The Church has conducted twenty humanitarian and development projects in Niger since 1985, including refugee and emergency response and community projects. The Church has conducted emergency relief from drought and development work for agriculture. Using funds donated from members during a fast in 1985 for those stricken by famine in Africa, the Church funded a project to start nurseries to provide trees for farmers to plant in order to reduce soil erosion. This project involved government agencies to ensure success in the long run. Forty tons of Atmit, a nutritious porridge for those suffering starvation, arrived in Niger in 2005 to feed 7,000 malnourished children. Additional shipments were also made. Logistics were provided by the Catholic Church.
Opportunities, Challenges, and Prospects
The Church has not taken advantage of the degree of religious freedom enjoyed in a homogeneously Muslim country. No legal issues appear to have prevented the Church’s establishment.
The influence of Islam may be the largest obstacle for the Church to face. Muslims have been much more tolerant of minority religious groups and should not pose a challenge to proselytism. However, Islam’s influences on daily life and family may produce challenges for Muslim converts who may face ridicule and ostracism for joining the Church.
The low literacy rate will greatly challenge the Church’s establishment, as most cannot read or write. Low literacy for women has contributed to the high birth rate, as they are less likely to find employment and instead stay at home. Leadership development will be challenging if converts are illiterate. The Church has the opportunity to provide service and find investigators through literacy programs.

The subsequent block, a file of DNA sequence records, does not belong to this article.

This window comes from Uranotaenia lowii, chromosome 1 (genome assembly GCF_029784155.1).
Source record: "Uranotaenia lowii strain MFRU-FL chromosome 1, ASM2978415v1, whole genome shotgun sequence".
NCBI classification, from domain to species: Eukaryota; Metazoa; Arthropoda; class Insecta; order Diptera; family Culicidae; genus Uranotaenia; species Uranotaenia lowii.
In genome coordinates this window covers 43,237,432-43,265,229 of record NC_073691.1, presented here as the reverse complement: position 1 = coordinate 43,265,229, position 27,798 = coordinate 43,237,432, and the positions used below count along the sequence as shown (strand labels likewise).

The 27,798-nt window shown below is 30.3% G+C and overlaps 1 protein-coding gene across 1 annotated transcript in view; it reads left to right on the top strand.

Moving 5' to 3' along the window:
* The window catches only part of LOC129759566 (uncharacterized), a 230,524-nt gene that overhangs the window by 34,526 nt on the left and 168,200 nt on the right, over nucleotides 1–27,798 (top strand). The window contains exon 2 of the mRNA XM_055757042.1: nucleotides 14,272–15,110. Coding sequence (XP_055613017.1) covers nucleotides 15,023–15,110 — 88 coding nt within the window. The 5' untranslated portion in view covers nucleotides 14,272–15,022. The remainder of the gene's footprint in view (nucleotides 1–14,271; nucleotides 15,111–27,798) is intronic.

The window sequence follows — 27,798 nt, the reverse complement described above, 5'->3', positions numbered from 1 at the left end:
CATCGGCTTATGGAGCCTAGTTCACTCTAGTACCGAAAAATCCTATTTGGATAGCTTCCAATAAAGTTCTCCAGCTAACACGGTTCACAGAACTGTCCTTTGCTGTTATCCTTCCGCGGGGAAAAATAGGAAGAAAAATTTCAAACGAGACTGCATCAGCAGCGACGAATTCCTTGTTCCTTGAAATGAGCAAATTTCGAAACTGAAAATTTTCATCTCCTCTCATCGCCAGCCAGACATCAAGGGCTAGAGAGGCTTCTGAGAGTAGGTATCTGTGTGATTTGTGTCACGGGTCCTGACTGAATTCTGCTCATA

The large number of Nigeriens in polygamous marriages challenges missionary efforts. Those married to a polygamous spouse must divorce polygamous spouses in order to join the Church. Those with formerly polygamous background traditionally require an interview with a member of the mission or area presidency to approve their baptisms.
No mission outreach occurs in Niger. Only a few members may reside in the country. Outreach will likely begin from Nigeriens joining the Church in other nations and returning to their homeland, and/or foreign African members who temporarily relocate to Niamey for employment purposes. However, prospects for foreign members to live in Niamey also appears unlikely in the foreseeable future given low levels of economic development.
Urban centers with small Christian populations provide the greatest opportunities for establishing the Church. These locations allow those in surrounding rural areas to travel and learn about the Church and prepare for additional cities to open. Niamey will be key to future outreach given its visible Christian minority, large population, and accessibility to international air travel.
Member Activity and Convert Retention
Member activity is limited to relocated members living the teachings of the Church.
Ethnic Issues and Integration
The Church may face some integration challenges between the Hausa majority and other ethnic groups once a presence is established.
The Church benefits from limited language materials in Hausa and a large body of materials in French. There are also a couple missionary and gospel study materials available in two Fulani languages. No Latter-day Saint materials are available in other native languages, such as Zarma. Additional language materials in Hausa may be forthcoming given growing Latter-day Saint membership in central Nigeria. However, materials translated into other Nigerien languages are unlikely until a large, strong local membership is developed.
The Church lacks local members and does not appear to have any capable of leading a congregation.